A big donation

Published 9:15 pm Saturday, August 3, 2013

John and Ginger Kennedy and executive director Miriam Beiler, right, stand in front of Western Tidewater Free Clinic, which recently netted $50,000 from the sale of a property the Kennedy’s donated to the clinic.

John and Ginger Kennedy and executive director Miriam Beiler, right, stand in front of Western Tidewater Free Clinic, which recently netted $50,000 from the sale of a property the Kennedys donated to the clinic.

Free clinic turns gift of land into $50,000

By William Scott


A donation of land to the Western Tidewater Free Clinic from a Windsor couple netted the clinic $50,000 when it sold at a recent auction.


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John and Ginger Kennedy donated 1.8 acres of cleared land to the Western Tidewater Free Clinic. They purchased the land, located at 103 Windy Pines, in 2005 to build a home but decided against the plan after the decline in the housing market.

“I honestly think we would have killed each other trying to build a house,” John Kennedy joked this week. “We were trying to build it ourselves, and we wanted to try and build it without borrowing money. We had a five-year plan that turned into a six-year plan of saving money to build a house.”

After about a year and a half of trying to sell the property, the couple decided to donate the land. After contacting local real estate lawyer Frank Rawls, the Kennedys were given a list of possible places to donate the property. Western Tidewater Free Clinic stood out to the couple, according to John Kennedy, which led to the donation. Kennedy said Rawls did not charge any money to assist in the transaction.

“I think I said, ‘Are you sure?’” Miriam Beiler, executive director at the clinic, recalled as her reaction. “I think one of the surprising things about it was we had never met the Kennedys before. That made it somewhat unique that they weren’t really familiar with the clinic and still chose to give to the clinic.”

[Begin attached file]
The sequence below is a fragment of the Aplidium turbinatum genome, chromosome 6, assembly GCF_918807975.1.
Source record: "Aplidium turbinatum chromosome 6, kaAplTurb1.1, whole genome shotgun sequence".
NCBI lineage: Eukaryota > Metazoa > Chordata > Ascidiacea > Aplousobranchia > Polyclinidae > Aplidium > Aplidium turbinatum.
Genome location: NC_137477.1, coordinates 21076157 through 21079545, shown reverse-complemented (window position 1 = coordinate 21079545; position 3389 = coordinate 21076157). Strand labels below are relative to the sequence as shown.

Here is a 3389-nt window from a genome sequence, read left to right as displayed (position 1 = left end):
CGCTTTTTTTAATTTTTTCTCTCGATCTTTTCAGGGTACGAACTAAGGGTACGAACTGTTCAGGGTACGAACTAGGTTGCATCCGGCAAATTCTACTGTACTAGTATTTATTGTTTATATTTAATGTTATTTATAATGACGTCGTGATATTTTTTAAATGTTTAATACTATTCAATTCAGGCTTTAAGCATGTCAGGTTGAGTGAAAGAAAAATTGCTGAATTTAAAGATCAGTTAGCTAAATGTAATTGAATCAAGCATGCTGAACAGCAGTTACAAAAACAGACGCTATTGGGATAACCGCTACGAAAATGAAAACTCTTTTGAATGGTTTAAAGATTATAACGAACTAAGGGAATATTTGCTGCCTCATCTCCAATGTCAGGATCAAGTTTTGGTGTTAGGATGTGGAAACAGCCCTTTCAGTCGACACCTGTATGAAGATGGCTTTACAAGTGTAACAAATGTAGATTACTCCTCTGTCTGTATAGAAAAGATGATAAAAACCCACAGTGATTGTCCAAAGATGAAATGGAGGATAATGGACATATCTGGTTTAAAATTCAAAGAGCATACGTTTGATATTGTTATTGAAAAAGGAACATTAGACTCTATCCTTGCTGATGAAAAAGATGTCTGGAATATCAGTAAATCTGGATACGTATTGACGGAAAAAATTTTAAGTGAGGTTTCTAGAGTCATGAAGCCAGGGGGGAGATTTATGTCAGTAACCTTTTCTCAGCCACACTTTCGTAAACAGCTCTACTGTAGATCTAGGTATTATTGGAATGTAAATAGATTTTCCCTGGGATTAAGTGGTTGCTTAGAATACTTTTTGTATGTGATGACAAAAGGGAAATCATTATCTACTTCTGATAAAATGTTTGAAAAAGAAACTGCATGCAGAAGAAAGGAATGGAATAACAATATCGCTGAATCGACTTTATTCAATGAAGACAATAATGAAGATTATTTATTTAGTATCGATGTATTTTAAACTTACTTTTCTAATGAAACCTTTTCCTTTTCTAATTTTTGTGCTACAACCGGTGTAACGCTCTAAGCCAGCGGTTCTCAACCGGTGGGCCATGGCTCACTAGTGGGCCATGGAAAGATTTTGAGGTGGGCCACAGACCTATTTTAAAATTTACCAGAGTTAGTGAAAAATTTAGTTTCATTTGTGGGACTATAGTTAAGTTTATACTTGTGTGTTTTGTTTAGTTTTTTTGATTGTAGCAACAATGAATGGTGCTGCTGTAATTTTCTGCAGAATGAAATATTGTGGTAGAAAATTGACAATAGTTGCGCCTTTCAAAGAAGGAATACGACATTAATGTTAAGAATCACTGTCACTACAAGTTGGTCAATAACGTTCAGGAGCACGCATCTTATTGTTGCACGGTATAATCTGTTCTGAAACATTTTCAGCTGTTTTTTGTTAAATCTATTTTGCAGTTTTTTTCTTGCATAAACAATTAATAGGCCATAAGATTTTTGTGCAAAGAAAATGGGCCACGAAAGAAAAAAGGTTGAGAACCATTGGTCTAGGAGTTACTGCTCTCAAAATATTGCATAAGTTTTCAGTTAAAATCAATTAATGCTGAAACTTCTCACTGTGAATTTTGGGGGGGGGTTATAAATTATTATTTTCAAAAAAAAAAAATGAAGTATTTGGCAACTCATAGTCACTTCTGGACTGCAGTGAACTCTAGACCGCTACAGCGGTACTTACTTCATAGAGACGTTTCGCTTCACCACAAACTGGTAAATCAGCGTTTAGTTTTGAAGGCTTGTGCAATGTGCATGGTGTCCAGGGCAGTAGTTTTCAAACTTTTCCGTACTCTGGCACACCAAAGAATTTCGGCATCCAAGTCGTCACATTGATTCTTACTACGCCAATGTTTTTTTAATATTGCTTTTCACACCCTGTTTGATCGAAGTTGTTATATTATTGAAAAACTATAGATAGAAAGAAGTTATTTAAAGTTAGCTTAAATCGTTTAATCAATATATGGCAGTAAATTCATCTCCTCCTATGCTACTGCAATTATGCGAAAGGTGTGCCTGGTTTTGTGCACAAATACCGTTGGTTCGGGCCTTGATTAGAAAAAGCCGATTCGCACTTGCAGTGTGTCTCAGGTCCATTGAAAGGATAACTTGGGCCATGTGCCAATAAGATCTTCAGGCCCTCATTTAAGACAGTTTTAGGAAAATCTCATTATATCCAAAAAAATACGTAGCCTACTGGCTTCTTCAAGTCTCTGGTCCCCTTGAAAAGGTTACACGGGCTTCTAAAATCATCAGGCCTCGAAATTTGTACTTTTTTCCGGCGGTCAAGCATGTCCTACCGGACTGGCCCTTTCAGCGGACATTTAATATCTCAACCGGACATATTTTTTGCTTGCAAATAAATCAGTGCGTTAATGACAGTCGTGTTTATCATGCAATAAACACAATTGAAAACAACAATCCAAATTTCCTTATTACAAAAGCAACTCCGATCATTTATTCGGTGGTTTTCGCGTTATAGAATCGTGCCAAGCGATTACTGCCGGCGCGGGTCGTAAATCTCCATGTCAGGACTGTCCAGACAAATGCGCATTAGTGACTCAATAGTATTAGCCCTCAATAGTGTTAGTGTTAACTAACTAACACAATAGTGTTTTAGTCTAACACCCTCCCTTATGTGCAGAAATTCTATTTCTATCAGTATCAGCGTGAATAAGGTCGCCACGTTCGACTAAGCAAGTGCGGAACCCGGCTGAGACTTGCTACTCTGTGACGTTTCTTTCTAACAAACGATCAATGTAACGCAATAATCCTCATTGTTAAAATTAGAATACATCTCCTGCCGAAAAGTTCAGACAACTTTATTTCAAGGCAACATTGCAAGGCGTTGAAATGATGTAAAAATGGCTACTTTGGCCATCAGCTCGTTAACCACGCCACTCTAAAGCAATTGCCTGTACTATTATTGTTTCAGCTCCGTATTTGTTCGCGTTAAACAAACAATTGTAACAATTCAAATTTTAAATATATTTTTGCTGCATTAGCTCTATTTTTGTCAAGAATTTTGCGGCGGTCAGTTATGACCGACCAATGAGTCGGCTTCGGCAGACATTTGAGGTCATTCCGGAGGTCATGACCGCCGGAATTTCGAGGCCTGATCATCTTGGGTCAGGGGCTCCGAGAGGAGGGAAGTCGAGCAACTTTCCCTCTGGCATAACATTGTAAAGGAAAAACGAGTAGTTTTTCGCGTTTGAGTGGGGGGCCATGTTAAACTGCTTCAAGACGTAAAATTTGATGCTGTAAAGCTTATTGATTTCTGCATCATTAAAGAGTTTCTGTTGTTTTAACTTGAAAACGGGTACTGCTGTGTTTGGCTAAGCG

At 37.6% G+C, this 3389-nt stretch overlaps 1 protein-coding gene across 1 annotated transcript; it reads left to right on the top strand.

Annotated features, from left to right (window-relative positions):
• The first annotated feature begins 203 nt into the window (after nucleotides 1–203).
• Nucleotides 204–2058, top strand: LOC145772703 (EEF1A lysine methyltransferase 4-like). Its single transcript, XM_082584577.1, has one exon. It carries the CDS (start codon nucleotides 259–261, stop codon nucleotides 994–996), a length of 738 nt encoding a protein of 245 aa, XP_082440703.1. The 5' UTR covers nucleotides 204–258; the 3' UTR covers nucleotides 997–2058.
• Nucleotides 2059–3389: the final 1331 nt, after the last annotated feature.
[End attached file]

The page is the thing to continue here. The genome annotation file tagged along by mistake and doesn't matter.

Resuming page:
The clinic auctioned the land for $50,000.

“We’re definitely satisfied with where it (the land) went to,” Ginger Kennedy said. “I think they’re doing very well. They help with a lot of areas of care. I’m impressed.”

The Western Tidewater Free Clinic accepts about 45 new patients each month. The facility has a waiting list of patients who need care, and the donation will help the clinic help those in need, according to Beiler. The money will be used for general operations in the facility.

“It’s manna from heaven.” Said Virginia Savage, former president and a founder of the clinic.

The clinic opened in 2007 and has served more than 2,300 patients, according to its 2012 State of the Mission Report. The clinic offers primary medical care, dental care, mental health counseling, prescription medication, care coordination, physical therapy, speech therapy, and laboratory and diagnostics testing.

The clinic is also dependent on volunteer work. From its opening through 2012, the facility has received a combined 67,252 hours of volunteer work with a market value of $2.4 million, according to the report.

“We really couldn’t operate the clinic without our volunteers.” Beiler said.

The clinic works with several other medical centers in the area, such as Sentara Obici Hospital, Lakeview Medical Center and area specialists.

In the event that a patient arrives at the clinic with medical needs not provided by the facility, the clinic will send the patient to the appropriate facility for diagnostic testing, such as X-rays, lab work or blood work, according to Beiler.